Radford University

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Radford University
Radford University RU Logo.svg
Established 1910
Type Public university
Endowment US $36 million[1]
President Penelope "Penny" W. Kyle
Provost Sam Minner
Academic staff 433
Students 9,928
Undergraduates 8,913
Postgraduates 1,015
Doctoral students 127
Location Radford, Virginia, U.S.
Campus 191 acres (0.77 km2)
Colors Red and White
         
Athletics NCAA Division I, Big South Conference
Nickname Highlanders
Mascot The Highlander
Website www.radford.edu

Radford University, located in Radford in the U.S. state of Virginia, is one of the state's eight doctoral-degree granting public universities. Originally founded in 1910, Radford offers comprehensive curricula for undergraduates in more than 100 fields, and graduate programs including the M.F.A., M.B.A. and specialized doctoral programs in health-related professions.[2]

Academics[edit]

Radford's undergraduate programs emphasize the liberal arts, business, and teacher education. The graduate and undergraduate programs in business administration offered by the College of Business and Economics at Radford University are accredited by the AACSB International — The Association to Advance Collegiate Schools of Business. Radford is among the 9 percent of the world's (top 10% in the United States) business schools that have achieved business and/or accounting accreditation from AACSB.

The university has a student/faculty ratio of 18:1 with an average class size of 34.[3] Graduate students teach less than 2% of classes, so undergraduates work more closely with senior faculty than they might at a larger research university.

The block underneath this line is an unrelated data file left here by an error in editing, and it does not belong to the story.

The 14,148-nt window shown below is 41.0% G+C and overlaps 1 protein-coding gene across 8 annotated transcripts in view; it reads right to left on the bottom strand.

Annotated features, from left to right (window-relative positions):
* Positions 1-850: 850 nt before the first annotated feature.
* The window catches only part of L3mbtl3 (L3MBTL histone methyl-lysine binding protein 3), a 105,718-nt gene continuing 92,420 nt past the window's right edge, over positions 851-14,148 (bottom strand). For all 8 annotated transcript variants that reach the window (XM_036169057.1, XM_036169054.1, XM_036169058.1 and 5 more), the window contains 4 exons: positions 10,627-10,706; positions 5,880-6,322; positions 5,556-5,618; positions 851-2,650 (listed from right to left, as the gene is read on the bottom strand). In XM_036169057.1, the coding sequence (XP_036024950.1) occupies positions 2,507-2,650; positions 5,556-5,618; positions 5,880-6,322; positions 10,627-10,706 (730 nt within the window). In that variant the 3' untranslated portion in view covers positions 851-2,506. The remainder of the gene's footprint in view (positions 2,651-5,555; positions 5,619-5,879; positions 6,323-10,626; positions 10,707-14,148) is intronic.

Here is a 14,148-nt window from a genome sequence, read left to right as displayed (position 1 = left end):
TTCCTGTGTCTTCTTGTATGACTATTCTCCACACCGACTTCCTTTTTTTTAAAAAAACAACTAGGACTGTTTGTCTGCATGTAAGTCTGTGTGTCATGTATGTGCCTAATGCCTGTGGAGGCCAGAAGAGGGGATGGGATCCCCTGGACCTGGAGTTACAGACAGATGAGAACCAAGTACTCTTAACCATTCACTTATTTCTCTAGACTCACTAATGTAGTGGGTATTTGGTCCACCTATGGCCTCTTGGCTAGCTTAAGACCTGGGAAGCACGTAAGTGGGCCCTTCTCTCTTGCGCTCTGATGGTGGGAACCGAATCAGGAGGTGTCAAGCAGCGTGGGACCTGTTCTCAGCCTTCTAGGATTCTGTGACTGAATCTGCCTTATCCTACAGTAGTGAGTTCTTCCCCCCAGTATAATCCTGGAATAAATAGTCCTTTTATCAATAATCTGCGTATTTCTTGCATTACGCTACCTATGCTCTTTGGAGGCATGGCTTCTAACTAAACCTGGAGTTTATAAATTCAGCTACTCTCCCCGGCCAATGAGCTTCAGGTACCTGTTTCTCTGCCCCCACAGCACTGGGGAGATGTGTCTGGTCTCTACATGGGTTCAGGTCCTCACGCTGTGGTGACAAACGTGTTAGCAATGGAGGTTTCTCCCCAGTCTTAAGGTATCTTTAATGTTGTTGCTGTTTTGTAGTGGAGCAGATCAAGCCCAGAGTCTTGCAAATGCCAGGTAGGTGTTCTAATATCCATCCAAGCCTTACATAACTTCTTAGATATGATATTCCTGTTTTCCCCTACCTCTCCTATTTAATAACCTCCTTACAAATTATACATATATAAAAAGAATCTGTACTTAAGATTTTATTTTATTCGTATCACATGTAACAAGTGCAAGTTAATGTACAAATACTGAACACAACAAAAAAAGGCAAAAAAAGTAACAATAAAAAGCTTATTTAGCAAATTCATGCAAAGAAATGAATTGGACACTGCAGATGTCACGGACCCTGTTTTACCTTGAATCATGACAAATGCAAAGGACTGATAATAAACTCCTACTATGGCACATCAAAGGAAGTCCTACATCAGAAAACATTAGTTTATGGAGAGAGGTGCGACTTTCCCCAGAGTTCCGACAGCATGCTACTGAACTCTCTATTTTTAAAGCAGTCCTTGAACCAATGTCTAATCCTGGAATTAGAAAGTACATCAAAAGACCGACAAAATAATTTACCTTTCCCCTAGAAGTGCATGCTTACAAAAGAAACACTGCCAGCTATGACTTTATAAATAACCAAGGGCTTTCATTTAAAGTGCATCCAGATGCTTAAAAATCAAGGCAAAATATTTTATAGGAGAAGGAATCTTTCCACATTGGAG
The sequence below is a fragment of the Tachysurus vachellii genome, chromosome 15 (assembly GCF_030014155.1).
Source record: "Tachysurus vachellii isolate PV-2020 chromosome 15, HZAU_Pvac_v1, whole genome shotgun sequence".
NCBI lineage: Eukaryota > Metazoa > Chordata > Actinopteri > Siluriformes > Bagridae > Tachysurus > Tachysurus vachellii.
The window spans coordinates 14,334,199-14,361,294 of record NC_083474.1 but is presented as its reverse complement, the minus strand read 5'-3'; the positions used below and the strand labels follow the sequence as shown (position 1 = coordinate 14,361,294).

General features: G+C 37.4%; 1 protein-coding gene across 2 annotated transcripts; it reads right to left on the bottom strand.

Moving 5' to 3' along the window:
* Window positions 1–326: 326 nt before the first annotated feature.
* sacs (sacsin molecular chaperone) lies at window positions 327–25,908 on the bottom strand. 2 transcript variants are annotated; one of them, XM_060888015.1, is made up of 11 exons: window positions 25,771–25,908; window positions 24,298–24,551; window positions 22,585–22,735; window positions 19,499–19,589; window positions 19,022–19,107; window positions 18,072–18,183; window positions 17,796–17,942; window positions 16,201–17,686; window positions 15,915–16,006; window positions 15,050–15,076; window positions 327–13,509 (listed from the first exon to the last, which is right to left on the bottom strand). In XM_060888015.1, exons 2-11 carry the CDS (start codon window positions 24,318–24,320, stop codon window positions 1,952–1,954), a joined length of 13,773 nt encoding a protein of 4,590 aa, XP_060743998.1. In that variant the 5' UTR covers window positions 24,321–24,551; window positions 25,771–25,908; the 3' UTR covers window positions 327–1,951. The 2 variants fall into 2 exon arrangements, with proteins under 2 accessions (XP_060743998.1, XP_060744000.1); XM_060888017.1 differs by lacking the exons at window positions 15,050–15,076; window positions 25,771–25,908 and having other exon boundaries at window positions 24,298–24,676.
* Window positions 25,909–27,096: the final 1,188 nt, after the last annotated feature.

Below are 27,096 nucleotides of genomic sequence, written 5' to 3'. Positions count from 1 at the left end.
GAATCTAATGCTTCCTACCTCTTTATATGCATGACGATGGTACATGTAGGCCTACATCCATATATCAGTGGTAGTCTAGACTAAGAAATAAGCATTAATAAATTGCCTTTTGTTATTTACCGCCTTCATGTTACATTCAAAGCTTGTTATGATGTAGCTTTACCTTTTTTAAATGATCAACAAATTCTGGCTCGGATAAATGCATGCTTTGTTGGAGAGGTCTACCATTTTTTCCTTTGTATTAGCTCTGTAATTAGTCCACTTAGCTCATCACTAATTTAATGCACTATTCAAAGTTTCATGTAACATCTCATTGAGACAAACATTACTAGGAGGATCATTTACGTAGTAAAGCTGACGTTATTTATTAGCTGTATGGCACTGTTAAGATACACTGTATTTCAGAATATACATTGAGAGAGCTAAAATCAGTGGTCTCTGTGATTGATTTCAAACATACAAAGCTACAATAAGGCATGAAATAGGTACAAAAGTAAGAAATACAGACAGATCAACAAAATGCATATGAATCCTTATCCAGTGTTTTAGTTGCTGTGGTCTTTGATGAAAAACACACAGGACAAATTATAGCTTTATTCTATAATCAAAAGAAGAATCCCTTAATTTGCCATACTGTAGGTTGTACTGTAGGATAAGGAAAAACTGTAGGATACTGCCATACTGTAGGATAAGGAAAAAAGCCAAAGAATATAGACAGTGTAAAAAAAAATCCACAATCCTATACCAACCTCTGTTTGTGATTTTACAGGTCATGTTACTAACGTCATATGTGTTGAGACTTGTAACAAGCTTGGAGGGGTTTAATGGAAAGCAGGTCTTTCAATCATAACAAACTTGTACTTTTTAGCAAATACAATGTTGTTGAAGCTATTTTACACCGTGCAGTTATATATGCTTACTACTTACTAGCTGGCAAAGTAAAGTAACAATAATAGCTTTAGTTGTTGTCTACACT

The university is organized into six undergraduate colleges: Humanities and Behavioral Sciences, Business and Economics, Education and Human Development, Health and Human Services, Science and Technology, and Visual and Performing Arts. Within the colleges, some fields are designated as "Schools," such as the School of Nursing and School of Social Work (in the College of Health and Human Services) and the School of Communication (in the College of Humanities & Behavioral Sciences). The latter brings together former departments of media studies (journalism, broadcasting, Web design and advertising) and communication (speech and public relations).

The College of Graduate and Extended Education offers 19 degree programs in fields including art, business, communication, counseling, criminal justice, education, English, music, nursing, occupational therapy, physical therapy, psychology and social work.[1] The State Council of Higher Education for Virginia has authorized three doctoral programs at Radford, in counseling psychology, physical therapy and nursing practice. The Doctor of Psychology (Psy.D.) program in Counseling Psychology admitted its first students in the fall of 2008. The doctorate in physical therapy program was scheduled to start in summer 2009. The university said its first Doctor of Nursing Practice students would begin studies in an online format in the fall of 2010.[4]

More than 80 percent of faculty members hold doctorates or other terminal degrees (M.F.A., etc.) in their fields.[3] Eight Radford professors have received Virginia’s highest honor for faculty since the inception of the state’s Outstanding Faculty Award in 1986. One of them, Radford anthropology professor Donna Boyd, was named 2006 U.S. Professor of the Year for master’s level universities and colleges by the Council for Advancement and Support of Education and the Carnegie Foundation for Advancement of Teaching. Since 1981, nine Radford faculty members have been selected as Fulbright Scholars to teach or research in other countries.

Special programs include Study Abroad, Honors Academy, RU Connections freshmen living/learning communities, internships, co-ops, practica and service learning, Army ROTC, leading to commission in the U.S. Army, undergraduate research opportunities.

Radford was the first university in Virginia to integrate wireless technology campus wide.

Nearly 93 percent of Radford graduates obtain employment or enroll in graduate school within 3 to 8 months of graduation from the university[citation needed].